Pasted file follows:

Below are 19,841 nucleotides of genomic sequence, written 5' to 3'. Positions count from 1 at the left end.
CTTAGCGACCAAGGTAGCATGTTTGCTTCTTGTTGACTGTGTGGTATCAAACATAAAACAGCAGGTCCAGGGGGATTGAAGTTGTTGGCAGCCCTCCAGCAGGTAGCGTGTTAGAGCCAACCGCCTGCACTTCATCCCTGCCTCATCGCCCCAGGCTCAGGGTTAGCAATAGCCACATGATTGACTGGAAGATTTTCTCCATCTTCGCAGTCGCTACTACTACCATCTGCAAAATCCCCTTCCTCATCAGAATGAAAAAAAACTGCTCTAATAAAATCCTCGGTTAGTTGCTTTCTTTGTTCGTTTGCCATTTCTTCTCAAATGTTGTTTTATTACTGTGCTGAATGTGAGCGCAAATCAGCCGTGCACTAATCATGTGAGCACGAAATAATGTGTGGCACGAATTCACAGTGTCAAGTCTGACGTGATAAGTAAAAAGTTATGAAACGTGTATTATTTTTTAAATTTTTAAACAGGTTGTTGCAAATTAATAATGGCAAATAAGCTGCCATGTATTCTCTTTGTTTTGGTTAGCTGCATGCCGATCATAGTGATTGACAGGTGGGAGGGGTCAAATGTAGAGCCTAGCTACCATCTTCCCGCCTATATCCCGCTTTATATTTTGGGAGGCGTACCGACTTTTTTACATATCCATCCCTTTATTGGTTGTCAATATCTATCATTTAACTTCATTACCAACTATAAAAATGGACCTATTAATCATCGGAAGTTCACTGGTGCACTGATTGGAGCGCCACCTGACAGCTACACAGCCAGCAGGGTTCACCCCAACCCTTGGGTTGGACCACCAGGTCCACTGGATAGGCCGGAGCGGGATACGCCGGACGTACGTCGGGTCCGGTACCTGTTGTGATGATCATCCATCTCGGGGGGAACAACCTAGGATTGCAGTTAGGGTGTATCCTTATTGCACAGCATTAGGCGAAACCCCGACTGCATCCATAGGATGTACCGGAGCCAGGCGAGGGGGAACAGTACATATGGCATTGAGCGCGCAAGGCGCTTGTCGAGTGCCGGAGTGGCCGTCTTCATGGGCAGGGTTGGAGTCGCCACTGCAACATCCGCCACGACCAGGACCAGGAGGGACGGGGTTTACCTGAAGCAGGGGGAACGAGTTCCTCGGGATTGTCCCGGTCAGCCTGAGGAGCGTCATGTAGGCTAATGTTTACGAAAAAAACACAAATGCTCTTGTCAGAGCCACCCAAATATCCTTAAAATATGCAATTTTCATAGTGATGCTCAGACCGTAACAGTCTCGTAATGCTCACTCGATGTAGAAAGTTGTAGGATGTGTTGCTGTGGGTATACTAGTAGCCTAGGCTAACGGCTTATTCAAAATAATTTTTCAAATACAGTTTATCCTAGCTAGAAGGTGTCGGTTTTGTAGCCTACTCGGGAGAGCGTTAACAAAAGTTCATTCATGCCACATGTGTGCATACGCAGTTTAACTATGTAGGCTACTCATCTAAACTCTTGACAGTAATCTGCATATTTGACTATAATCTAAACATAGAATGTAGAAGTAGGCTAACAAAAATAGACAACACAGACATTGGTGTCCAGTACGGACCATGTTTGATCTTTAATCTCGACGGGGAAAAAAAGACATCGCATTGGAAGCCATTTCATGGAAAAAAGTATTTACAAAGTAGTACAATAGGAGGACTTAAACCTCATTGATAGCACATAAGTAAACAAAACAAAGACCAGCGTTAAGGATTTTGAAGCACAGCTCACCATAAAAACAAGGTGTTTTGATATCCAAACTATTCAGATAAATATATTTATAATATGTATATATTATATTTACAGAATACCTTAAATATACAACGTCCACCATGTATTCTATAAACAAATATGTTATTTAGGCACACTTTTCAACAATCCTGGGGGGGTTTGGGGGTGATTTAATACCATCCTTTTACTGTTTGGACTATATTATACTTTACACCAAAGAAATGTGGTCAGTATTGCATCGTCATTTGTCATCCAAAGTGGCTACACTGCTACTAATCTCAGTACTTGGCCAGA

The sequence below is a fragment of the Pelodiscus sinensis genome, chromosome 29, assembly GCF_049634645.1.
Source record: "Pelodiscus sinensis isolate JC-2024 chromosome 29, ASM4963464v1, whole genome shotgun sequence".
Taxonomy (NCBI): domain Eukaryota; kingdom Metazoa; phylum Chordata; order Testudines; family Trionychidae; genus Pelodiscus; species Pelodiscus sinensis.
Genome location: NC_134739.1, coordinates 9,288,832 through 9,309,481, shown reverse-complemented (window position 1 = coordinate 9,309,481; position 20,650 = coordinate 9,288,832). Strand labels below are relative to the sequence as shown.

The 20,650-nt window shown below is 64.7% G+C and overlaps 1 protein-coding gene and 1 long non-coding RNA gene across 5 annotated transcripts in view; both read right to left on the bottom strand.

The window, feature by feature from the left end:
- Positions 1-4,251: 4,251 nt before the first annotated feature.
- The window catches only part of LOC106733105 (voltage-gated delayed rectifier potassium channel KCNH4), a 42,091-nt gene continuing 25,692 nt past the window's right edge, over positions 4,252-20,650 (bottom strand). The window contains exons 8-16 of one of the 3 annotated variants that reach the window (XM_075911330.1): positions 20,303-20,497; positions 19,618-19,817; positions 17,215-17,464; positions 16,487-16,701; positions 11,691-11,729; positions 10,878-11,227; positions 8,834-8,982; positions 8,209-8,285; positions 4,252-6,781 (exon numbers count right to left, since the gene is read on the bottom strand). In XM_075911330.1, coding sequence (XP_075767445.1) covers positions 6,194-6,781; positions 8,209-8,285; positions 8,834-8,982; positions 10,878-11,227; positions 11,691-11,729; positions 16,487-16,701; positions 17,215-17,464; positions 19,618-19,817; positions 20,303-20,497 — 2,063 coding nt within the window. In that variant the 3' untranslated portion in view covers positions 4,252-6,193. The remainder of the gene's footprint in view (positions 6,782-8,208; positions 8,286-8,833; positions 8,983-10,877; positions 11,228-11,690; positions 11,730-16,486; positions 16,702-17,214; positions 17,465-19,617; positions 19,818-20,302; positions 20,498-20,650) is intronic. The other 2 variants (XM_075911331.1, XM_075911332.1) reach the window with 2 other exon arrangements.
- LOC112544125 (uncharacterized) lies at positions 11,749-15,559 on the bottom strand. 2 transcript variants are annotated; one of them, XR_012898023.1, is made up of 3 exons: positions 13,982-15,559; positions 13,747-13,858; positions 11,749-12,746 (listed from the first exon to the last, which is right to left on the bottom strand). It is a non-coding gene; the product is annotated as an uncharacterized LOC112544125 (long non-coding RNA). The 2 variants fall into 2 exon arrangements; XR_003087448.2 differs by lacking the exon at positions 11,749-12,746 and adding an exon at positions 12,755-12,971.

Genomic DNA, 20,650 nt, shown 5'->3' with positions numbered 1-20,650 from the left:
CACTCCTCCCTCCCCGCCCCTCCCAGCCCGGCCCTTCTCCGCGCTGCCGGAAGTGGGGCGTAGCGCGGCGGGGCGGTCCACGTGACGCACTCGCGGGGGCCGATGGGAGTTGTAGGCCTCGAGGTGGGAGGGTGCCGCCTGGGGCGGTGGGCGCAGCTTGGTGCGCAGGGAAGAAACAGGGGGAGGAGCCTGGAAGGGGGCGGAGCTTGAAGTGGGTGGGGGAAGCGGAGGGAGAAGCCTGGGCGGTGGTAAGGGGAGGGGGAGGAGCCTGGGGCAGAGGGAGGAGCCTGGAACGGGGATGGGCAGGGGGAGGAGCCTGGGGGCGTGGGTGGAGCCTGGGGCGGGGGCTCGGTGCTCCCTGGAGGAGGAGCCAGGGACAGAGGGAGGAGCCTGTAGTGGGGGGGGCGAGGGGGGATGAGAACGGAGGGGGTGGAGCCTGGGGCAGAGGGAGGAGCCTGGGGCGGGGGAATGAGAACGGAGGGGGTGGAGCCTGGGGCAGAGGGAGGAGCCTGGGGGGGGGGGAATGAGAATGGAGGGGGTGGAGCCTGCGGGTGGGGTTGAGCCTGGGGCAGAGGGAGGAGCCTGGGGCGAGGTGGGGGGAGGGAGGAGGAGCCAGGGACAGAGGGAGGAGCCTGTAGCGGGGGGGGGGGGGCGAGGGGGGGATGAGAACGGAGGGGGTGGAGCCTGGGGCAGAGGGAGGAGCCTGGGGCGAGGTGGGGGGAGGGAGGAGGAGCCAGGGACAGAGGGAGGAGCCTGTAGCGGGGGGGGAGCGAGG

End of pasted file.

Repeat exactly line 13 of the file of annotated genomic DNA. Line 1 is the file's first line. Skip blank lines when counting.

CACTCCTCCCTCCCCGCCCCTCCCAGCCCGGCCCTTCTCCGCGCTGCCGGAAGTGGGGCGTAGCGCGGCGGGGCGGTCCACGTGACGCACTCGCGGGGGCCGATGGGAGTTGTAGGCCTCGAGGTGGGAGGGTGCCGCCTGGGGCGGTGGGCGCAGCTTGGTGCGCAGGGAAGAAACAGGGGGAGGAGCCTGGAAGGGGGCGGAGCTTGAAGTGGGTGGGGGAAGCGGAGGGAGAAGCCTGGGCGGTGGTAAGGGGAGGGGGAGGAGCCTGGGGCAGAGGGAGGAGCCTGGAACGGGGATGGGCAGGGGGAGGAGCCTGGGGGCGTGGGTGGAGCCTGGGGCGGGGGCTCGGTGCTCCCTGGAGGAGGAGCCAGGGACAGAGGGAGGAGCCTGTAGTGGGGGGGGCGAGGGGGGATGAGAACGGAGGGGGTGGAGCCTGGGGCAGAGGGAGGAGCCTGGGGCGGGGGAATGAGAACGGAGGGGGTGGAGCCTGGGGCAGAGGGAGGAGCCTGGGGGGGGGGGAATGAGAATGGAGGGGGTGGAGCCTGCGGGTGGGGTTGAGCCTGGGGCAGAGGGAGGAGCCTGGGGCGAGGTGGGGGGAGGGAGGAGGAGCCAGGGACAGAGGGAGGAGCCTGTAGCGGGGGGGGGGGGGCGAGGGGGGGATGAGAACGGAGGGGGTGGAGCCTGGGGCAGAGGGAGGAGCCTGGGGCGAGGTGGGGGGAGGGAGGAGGAGCCAGGGACAGAGGGAGGAGCCTGTAGCGGGGGGGGAGCGAGG